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    EDITORIAL Content: time to mix it up and start again?

    A look at the most popular streaming services in the UK in 2023 reveals an interesting development in what consumers want. Paul Skeldon takes a look at how the content market needs to be about more than just, well, content

    Content is indeed king, but as consumers demand more and more of it, content alone is no longer enough. A study by Digital Climax out this week has shown that Amazon was the most popular streaming site in the UK in 2023. Netflix was third.

    No surprises there – but the report does contain something quite telling. Fourth and fifth in the rankings were The Daily Express, a newspaper, and Radio Times, a listings magazine.

    So, the top five most popular streaming sites in the UK in 2023 contains two ‘old media’ players and a retailer and shows that, increasingly, the content market isn’t just about the kinds of content that streams.

    What the report tells us, I believe, is that consumers are looking for a multimedia experience. While that may all sound a bit ‘90s (and it does, I was there), it marks an evolution in the content market, certainly in the UK, away from just dedicated TV-like streaming content to something richer and more holistic. While Netflix is a pure streamer – as is number two in the UK, Sky – Amazon isn’t and nor are The Express and Radio Times. All have other strings to their bows.

    Amazon originally used the lure of free delivery through Amazon Prime to tempt users into its streaming business. Today it uses each to temp users to pay a yearly subscription, guaranteeing a massive and steady income from millions of users. The fact that you only get some content for free is testament to how powerful the lure of Amazon is.

    Netflix, conversely, has been a focussed subscriptions-based content streaming service and, while it still attracts the users in large numbers, it is having to consider selling advertising and creating a premium level of service to help balance the books.

    Much of this has been because it has spent a large sum creating excellent content. Amazon, which has done the same, augments that cost with subscriptions and pay-per-view.

    The Daily Express and Radio Times, however, come at this from a very different place. Both are old school media companies – inky publishers, at least originally – and rely on display advertising, banners, sponsored copy, subscriptions to news services and sales of physical publications to bank roll what it does. Its streaming content sits around this and is used to pull people into the site to watch, thus putting them in front of all those adverts and sponsor opportunities.

    And this old-fashioned way of doing things seems to be working. The Daily Express had around 103.8 million visits throughout 2023. It had the most hits in January 2023, with 11.1 million visits, and receives an average of 8.6 million web visits per month. The digital platform of the Daily Express and Sunday Express, has online access to global news stories and additional entertainment like puzzles and games.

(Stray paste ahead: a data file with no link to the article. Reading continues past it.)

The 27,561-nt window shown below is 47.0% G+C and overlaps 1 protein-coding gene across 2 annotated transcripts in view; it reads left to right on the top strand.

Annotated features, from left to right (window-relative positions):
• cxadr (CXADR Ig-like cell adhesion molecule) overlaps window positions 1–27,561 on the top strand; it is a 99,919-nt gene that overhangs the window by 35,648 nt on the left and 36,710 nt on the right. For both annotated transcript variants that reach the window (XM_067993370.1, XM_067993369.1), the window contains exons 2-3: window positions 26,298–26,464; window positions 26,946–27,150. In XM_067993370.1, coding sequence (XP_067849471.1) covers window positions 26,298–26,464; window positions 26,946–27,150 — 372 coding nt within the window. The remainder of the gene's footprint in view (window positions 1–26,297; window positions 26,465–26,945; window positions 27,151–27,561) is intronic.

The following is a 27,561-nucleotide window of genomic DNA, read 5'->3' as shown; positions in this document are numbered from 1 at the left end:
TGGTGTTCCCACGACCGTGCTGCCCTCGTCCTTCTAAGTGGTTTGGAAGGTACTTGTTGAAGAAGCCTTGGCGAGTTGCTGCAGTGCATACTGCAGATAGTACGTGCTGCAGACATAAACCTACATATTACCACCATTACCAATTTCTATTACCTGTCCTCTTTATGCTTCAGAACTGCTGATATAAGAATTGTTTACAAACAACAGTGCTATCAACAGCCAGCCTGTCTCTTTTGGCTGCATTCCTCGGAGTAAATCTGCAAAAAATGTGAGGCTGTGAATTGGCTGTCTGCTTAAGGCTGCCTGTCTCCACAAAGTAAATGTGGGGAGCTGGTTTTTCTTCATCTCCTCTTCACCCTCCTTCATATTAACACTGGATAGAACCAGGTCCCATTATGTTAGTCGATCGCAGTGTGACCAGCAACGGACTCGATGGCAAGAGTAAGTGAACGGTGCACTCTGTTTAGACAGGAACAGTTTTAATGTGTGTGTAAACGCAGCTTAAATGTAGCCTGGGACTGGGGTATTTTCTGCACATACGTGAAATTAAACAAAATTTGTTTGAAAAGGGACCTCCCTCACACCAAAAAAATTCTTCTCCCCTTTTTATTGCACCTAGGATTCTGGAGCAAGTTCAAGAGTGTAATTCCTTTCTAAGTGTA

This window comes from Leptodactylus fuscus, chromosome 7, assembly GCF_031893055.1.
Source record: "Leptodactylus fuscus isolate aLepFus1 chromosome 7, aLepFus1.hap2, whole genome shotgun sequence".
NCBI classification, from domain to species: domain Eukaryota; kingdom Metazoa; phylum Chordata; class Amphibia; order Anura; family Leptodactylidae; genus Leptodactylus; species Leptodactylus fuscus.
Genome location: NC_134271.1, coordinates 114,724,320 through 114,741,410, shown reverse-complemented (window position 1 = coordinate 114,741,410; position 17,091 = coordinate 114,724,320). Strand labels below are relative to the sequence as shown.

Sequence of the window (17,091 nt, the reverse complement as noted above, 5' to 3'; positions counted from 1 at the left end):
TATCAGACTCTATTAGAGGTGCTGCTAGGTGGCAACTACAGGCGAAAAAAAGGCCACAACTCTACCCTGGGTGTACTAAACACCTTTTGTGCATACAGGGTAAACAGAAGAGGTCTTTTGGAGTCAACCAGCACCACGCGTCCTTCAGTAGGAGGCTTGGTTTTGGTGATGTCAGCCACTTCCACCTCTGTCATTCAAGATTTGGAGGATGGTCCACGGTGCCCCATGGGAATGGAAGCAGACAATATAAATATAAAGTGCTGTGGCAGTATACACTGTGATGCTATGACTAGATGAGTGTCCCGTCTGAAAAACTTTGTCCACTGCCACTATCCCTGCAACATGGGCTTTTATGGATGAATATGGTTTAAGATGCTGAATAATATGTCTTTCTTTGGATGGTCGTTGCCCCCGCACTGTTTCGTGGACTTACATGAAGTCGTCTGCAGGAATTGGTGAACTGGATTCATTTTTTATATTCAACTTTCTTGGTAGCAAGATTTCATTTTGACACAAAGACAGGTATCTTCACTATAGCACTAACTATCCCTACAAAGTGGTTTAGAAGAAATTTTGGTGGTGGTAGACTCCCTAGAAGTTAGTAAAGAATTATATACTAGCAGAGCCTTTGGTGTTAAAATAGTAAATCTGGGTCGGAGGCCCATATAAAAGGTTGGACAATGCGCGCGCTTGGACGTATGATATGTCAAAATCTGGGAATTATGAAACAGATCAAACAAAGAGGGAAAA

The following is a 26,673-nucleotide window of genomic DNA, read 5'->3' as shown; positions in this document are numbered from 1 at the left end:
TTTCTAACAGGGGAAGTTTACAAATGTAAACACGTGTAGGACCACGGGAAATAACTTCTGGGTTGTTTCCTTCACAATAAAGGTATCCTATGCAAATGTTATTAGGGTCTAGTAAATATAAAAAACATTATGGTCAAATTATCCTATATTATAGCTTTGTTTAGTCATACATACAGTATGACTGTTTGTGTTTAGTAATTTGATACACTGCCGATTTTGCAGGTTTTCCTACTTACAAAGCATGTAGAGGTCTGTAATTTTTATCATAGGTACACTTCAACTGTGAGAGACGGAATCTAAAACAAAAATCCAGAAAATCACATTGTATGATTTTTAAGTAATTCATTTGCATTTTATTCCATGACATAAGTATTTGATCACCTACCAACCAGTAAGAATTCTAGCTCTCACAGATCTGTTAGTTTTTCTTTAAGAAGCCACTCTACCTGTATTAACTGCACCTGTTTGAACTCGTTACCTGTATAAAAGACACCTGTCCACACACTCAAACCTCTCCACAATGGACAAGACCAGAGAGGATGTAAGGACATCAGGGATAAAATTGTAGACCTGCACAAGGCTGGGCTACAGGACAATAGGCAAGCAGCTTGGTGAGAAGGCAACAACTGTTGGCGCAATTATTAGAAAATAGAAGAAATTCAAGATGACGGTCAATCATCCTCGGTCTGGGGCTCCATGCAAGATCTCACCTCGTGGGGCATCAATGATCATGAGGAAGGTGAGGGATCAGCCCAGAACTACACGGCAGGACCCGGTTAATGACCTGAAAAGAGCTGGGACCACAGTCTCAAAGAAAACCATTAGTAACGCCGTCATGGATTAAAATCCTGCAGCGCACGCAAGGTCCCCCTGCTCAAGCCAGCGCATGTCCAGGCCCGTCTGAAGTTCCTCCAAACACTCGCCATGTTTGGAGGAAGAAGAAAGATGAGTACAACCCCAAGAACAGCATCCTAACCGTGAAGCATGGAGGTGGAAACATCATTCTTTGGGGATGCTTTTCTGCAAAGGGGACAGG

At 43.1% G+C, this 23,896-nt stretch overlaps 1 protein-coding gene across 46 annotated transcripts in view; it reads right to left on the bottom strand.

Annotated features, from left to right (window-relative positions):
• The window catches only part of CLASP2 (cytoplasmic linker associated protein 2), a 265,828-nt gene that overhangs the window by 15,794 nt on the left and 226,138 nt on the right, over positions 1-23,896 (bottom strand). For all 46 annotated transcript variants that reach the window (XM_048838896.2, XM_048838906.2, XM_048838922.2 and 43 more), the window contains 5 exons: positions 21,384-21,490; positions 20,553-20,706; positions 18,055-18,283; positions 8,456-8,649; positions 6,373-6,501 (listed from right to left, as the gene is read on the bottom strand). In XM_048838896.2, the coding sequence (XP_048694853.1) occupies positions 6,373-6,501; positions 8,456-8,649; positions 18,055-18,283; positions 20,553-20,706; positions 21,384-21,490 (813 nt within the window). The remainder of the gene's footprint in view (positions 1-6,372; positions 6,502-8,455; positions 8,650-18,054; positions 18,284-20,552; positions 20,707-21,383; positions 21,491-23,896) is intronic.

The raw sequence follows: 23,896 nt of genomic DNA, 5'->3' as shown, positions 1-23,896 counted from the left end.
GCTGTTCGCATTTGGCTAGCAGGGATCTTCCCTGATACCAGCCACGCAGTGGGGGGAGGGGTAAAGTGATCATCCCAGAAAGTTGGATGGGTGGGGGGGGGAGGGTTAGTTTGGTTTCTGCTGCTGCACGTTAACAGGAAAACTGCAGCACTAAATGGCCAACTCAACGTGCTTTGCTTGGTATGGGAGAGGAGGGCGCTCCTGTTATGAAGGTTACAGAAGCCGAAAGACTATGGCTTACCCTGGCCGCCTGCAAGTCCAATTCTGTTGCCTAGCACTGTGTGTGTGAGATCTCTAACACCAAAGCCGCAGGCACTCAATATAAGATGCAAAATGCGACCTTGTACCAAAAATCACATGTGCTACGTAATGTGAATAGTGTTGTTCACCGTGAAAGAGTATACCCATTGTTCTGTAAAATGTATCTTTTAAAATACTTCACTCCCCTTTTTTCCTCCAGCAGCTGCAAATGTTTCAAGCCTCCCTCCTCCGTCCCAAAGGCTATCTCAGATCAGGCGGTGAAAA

Similarly, Radio Times ranked fifth with approximately 73.4 million visits in 2023. Known for its television and radio programme schedules, the website had the most visits in January 2023, with 6.9 million total visits, and receives an average of 6.1 million visits per month. Radio Times also provides film, TV, and entertainment news and interviews with many of the biggest stars.

    So, what does this mean for the content market? As Julia Dimambro, CEO of Seriously Fresh Media attests, the content market is shifting and creating the right content to satisfy what is becoming an increasingly diverse consumer demand is now a big challenge for telemedia companies. There is so much demand, but while many are pursuing just TV and movie quality long-form content, or pushing deeper into shorts, perhaps what is really needed is a more mixed bag of media types, as well as content formats?

    With the increasing use of AI, there are increasing ways to create a cornucopia of content, but as Dimambro points out, you still need the human touch. And I think this means looking not just at creating video content, but looking at the whole range of things people consume. Pictures, text, memes and GIFs to create services that encourage visitors and engagement.

    This has the added advantage of being able to also leverage messaging tech – especially RCS and WhatsApp – to drive traffic, and for carrier billing to micro bill for additional content and access.

    The idea, I believe, is to look at how to mix things up. Content is not just video, it is everything and everything is interesting to somebody – and what better business model could there be than that?

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